Hartford — Unwilling to wait for federal action, Gov. Dannel P. Malloy announced Thursday the formation of the Sandy Hook Advisory Commission, a panel that will review state gun policy and make recommendations on school safety, mental health and gun violence prevention.
"The commission will look for ways to make sure our gun laws are as tight as they need to be, that our mental health system can reach those who are in need of our help and that our law enforcement agency has the tools that they need to protect public safety, in particular in our schools," Malloy said.
Mayor Scott Jackson of Hamden will lead the commission. He served on the Two Storm Panel that evaluated the state's approach to natural disaster prevention and impact mitigation.
"This is a massive project with short timelines," Jackson said.
School security, including capital expenditure and human resources, has to be examined along with mental health issues and social isolation, Jackson said. On top of that, the panel must address guns and ammunition, he said.
The commission's initial report will be due March 15, in time for consideration during the regular session of the General Assembly, Malloy said.
"I look forward to working with the legislature on this issue," he said. "I have had many conversations with members of both parties. I know there is much we already agree on, and we will work together to make our state a model for the rest of the nation."
Experts in law enforcement, mental health, school safety, public safety and education have been asked to join and are expected to respond in the coming days.
But, Malloy said, Connecticut can not address these issues alone.
"We need Washington to get its act together so that they can put together a reasonable national gun policy that protects the citizens of our state and of our nation," Malloy said. "I am thankful, therefore, that President Obama has gotten this conversation started, and I am committed to doing all that I can to allow this conversation to proceed."
Malloy said he was opposed in 2004 to letting the federal assault weapons ban expire. He said he would support a state ban on magazine clips with a more than 10-round capacity.
"You don't need a 30-round clip to go hunting. You don't need a 30-round clip to honor the Constitution of the United States," Malloy said. "And I think it is time that we have a realistic discussion about the weapons that are used time and time again in these mass casualty situations. I mean it would be stupid not to have that conversation."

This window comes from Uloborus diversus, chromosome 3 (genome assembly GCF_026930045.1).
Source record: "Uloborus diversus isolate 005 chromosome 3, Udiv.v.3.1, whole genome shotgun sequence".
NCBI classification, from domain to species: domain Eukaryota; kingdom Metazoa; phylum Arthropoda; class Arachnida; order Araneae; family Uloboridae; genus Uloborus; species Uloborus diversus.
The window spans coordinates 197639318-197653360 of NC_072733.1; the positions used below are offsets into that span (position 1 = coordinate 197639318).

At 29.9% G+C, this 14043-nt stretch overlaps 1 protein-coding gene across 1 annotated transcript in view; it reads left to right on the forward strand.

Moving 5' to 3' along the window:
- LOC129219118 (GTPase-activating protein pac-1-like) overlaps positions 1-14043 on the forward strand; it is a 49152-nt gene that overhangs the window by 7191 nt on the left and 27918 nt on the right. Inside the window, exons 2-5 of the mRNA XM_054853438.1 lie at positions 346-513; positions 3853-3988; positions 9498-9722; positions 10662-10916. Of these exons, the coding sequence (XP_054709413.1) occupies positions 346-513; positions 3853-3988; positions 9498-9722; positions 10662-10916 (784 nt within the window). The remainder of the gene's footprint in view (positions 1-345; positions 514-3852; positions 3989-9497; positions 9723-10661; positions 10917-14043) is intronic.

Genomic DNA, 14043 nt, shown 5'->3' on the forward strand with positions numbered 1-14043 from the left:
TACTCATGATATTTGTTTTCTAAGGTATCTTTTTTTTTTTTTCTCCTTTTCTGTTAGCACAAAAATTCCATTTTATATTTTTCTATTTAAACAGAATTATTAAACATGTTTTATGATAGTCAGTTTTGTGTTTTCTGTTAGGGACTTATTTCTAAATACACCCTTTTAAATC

Malloy did not pinpoint other gun control measures that he would support, but he said he would like to examine guns that are easily taken from "one-shot capacity to 30-shot capacity," how guns are defined and which guns are registered.
He said, however, that he would be respectful of people using weapons for hunting or other legal uses.
"I think it is clear that we have to be respectful of our constitution in Connecticut and nationally," he said.
From a school security standpoint, Malloy said he hoped there would not be a need for a "guard" outside of every school, but that he would have to see what the commission recommended. There might be a need to "harden" school infrastructure, he said.
Access to mental health and the stigma attached to seeking mental health services also have to be examined, Malloy said.
"All too often we think of treatment for mental issues very differently than we think of a broken arm or a broken leg," he said.
The state has made huge gains since opening the first mental health institution in Hartford, but there is more to be done, he said.
"I think it is an opportunity for Connecticut to lead the way, as it has since the very first founding of a mental institution in the entire continental United States," Malloy said. "That could be some good that comes out of this horrific incident."
Malloy said he knows many people who have the financial resources but cannot move beyond the mental health stigma to get help.
"We have to address it," he said.